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Anchor Packaging Introduces Product Line For Panoramic

Anchor Packaging
Kurt Richars

The Shelby Report recently talked with Kurt Richars, director of market development and sustainability for St. Louis, Missouri-based Anchor Packaging.

Anchor Packaging is a maker of rigid food packaging and flexible food film.

The company recently acquired Panoramic Inc., a manufacturer of thermoformed products used in fresh food applications, including bakery, produce and confectionery out of Janesville, Wisconsin.

Richars said he joined Anchor Packaging in January 2020. Due to the COVID-19 pandemic, “for me, everything new is new again,” he said.

According to Richars, the big news for Anchor was the introduction of the Panoramic product line. He said Panoramic was bought because of its bakery capabilities and its custom product ability.

“Its smaller footprint allows us to be much more nimble and allows us to develop custom solutions,” Richars explained. “That’s really how Panoramic came up. So we have a lot more custom skills now in PET. And then we also, of course, have the bakery.”

Richars recalled reading that 2015 was the first time 51 cents of the food dollar had moved into restaurants, away from grocery. Then, 2020 was supposed to be the first year that 51 cents of the food dollar spent in the restaurant was going to be spent for meals eaten off premise, away from the restaurant. Of course, the pandemic changed all that.

“I think what we saw was 70-80 plus percent of the food dollar go flying back into grocery…which was already doing an outstanding job of grab-and-go and prepared meals,” he said.

While many people who were working – and cooking – from home have returned to the office, others have returned home again to work after the latest COVID surge.

“The point is that people are at home, and they’re cooking more, and there’s cooking fatigue,” Richars said. “So grab-and-go complements that. If you can have a fully prepared option or you have something to complement a meal you’re already working on, it helps a lot.”

Anchor Packaging tries to share with its customers that “better packaging will create the best food experience.” Richars said there are special things Anchor has done with its packaging lines intentionally to try to create a better experience.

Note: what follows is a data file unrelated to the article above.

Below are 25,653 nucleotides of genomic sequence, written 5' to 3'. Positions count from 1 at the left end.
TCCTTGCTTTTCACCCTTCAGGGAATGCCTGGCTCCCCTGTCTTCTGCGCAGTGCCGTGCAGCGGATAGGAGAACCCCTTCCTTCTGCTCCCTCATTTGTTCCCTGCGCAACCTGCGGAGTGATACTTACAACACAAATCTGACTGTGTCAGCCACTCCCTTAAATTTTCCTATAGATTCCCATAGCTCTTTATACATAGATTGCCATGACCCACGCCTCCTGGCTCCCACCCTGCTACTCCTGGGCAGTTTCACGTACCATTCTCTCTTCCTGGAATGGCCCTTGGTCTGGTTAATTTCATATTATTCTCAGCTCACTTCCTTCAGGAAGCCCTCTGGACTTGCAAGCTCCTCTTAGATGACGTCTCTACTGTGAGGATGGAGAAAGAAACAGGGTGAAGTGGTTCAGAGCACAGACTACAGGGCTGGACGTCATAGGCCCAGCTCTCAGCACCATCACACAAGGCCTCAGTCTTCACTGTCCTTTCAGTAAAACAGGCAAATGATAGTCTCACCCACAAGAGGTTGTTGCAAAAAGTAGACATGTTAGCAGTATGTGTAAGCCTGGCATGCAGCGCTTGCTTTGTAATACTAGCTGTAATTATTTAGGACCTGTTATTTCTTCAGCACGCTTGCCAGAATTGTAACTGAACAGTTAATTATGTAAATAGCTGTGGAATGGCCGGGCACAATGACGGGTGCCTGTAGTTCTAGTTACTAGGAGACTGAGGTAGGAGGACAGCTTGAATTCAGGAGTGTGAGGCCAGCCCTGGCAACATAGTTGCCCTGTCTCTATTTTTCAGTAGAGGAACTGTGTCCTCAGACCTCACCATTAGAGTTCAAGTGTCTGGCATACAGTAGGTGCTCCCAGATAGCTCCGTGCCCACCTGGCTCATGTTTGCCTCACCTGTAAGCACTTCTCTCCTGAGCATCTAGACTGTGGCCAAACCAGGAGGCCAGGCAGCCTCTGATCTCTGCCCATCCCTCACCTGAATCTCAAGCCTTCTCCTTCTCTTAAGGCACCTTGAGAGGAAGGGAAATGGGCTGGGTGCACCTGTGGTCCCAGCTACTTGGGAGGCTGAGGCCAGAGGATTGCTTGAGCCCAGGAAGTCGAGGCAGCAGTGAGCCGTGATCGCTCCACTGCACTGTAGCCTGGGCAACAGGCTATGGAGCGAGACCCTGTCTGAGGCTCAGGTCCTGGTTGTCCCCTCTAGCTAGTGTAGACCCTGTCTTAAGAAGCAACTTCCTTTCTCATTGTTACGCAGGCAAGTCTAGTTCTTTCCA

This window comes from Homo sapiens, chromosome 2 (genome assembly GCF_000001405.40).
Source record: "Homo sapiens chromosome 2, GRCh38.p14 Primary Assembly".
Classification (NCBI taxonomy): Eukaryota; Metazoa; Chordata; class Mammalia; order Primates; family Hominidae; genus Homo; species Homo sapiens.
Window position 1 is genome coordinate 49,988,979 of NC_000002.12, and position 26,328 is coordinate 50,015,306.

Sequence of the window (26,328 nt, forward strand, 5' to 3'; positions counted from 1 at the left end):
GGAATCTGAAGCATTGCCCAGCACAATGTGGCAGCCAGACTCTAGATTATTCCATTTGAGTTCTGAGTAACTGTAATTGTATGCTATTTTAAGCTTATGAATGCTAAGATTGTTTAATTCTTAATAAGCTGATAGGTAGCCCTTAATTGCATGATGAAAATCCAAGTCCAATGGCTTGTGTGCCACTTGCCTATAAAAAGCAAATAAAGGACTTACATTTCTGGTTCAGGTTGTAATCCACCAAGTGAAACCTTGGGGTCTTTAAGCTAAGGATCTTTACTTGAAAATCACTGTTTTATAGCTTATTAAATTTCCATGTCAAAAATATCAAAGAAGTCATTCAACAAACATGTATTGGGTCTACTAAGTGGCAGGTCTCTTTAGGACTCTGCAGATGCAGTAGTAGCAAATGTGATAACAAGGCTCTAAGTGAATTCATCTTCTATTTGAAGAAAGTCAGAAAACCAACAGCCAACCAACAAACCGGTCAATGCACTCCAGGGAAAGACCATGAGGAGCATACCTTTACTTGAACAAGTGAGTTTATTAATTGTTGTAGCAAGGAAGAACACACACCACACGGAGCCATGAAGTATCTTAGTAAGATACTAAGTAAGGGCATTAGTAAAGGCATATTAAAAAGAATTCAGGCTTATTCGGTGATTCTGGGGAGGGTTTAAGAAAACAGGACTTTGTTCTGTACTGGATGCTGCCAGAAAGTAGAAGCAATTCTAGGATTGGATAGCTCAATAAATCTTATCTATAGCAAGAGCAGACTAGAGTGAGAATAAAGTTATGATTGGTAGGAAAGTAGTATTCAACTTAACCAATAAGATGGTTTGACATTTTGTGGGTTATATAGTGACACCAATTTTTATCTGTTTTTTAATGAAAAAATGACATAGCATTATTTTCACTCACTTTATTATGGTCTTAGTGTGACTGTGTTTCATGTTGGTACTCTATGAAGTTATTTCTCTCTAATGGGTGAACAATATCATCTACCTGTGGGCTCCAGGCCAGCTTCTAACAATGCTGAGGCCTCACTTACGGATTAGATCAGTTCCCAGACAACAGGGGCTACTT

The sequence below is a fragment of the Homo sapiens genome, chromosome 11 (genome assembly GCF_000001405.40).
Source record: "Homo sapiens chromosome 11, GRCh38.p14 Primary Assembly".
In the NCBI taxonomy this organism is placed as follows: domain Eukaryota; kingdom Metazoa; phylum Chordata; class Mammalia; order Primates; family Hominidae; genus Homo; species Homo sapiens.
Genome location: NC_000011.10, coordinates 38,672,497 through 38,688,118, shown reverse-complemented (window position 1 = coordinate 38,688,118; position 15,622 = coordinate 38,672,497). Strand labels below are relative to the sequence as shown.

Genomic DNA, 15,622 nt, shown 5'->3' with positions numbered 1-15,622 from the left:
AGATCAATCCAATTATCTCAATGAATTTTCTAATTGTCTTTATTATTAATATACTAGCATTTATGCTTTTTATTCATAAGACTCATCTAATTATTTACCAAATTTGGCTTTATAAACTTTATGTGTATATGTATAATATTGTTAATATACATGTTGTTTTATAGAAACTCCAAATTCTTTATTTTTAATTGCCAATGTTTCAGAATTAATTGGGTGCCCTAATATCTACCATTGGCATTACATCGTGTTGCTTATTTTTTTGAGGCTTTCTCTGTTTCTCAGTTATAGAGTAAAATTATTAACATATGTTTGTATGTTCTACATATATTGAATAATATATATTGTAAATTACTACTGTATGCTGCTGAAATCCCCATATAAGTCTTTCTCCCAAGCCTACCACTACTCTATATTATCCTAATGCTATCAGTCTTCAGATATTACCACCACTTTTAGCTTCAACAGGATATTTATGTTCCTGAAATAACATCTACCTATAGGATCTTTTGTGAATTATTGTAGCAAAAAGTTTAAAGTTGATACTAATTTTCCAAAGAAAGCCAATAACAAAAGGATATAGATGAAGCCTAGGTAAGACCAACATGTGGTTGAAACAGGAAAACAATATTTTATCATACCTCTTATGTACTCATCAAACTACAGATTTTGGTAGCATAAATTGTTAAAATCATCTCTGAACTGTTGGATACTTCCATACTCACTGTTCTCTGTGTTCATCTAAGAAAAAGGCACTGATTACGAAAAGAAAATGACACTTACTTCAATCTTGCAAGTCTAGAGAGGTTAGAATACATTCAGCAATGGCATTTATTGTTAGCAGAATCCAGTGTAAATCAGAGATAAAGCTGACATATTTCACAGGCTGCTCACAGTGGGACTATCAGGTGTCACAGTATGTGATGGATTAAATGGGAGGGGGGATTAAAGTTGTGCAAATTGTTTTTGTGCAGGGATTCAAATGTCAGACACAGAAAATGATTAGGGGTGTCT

“The crisp food line is specifically designed to keep hot and crisp grab-and-go hot for hours in the hot case…with specially designed vents and raised channels in the bottom. A lot of thinking…went in it to let the hot air roll around inside of the package and evacuate the steam.”

A number of customers had come in and said they had tried the product and couldn’t believe how well it worked. Richars used fried chicken as an example. 

“I have had some significant customers come in here and say, ‘I didn’t think it was going to work. I thought it was going to be that lousy experience…flimsy or soggy. I got home and took a bite. We couldn’t believe how crisp it still was,’” he said.

Richars credited polypropylene, which is half of Anchor’s product line, for doing the job of holding heat.

“There’s innovations built into every one of these lines,” he said.

Anchor works with specific accounts on specific solutions. Richars said this product came from a project with a large national burger chain. It saw the need to go off premise years before the pandemic hit. It was looking for a solution that would enable that and keep its fries crispy.

“They went through RFP after RFP, lots and lots of products. When they found that one, we had single size at the time. Now, we have 27 items in the line, but it was born of that project,” he said.

Another large customer had a specific operational challenge, Richars said, and Anchor invented the “ventless vent.” The company prepackages its coleslaw, as well as hot items, and stores them upside down. Anchor’s product provided a better way to do that without spills.

“It’s the little things you build into every one of these that delivers a better experience. And then that’s how you can help a customer…what we sell is the ability for our customer to deliver a great meal,” Richars said.

He added that Anchor also is looking at increasing sustainability. Polypropylene and PET have low carbon footprints, are light on energy and water and are recyclable.

“We can do a better job of trying to improve collection and we are very much working on that,” Richars said. “We are trying to do everything we can to improve collection and help make these more sustainable substrates.”

Richars said Anchor will continue to have the same conversation, “which is, we can help you do a great job of fitting your food with consumers” so they have a great experience. “They’re going to come back and be a repeat customer.”

For more information, visit anchorpackaging.com.

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